Cannabinoids in the treatment of glioblastoma

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“Glioblastoma (GBM) is the most prevalent primary malignant tumor of the nervous system. While the treatment of other neoplasms is increasingly more efficacious the median survival rate of GBM patients remains low and equals about 14 months. Due to this fact, there are intensive efforts to find drugs that would help combat GBM.

Nowadays cannabinoids are becoming more and more important in the field of cancer and not only because of their properties of antiemetic drugs during chemotherapy. These compounds may have a direct cytotoxic effect on cancer cells.

Studies indicate GBM has disturbances in the endocannabinoid system-changes in cannabinoid metabolism as well as in the cannabinoid receptor expression. The GBM cells show expression of cannabinoid receptors 1 and 2 (CB1R and CB2R), which mediate various actions of cannabinoids. Through these receptors, cannabinoids inhibit the proliferation and invasion of GBM cells, along with changing their morphology.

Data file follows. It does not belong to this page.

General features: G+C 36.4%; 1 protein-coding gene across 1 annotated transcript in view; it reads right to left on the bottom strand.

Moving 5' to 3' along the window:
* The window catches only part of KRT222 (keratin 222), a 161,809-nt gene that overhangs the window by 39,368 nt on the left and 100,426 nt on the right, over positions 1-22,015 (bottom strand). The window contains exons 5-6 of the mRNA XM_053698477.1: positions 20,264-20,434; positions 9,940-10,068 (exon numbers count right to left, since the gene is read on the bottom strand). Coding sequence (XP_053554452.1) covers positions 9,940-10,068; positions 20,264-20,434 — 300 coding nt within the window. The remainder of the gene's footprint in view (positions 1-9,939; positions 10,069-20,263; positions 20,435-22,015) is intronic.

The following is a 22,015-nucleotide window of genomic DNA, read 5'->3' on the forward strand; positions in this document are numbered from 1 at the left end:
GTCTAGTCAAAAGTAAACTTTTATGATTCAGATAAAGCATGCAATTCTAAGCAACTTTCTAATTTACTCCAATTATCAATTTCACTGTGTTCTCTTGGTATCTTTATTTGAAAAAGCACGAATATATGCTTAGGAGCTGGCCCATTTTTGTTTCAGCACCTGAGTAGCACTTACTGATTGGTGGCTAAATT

Cannabinoids also induce an intrinsic pathway of apoptosis in the tumor. Hence the use of cannabinoids in the treatment of GBM may be beneficial to the patients. So far, studies focusing on using cannabinoids in GBM therapy are mainly preclinical and involve cell lines and mice.

The results are promising and show cannabinoids inhibit GBM growth. Several clinical studies are also being carried out.

The preliminary results show good tolerance of cannabinoids and prolonged survival after administration of these drugs.

In this review, we describe the impact of cannabinoids on GBM and glioma cells in vitro and in animal studies. We also provide overview of clinical trials on using cannabinoids in the treatment of GBM.”

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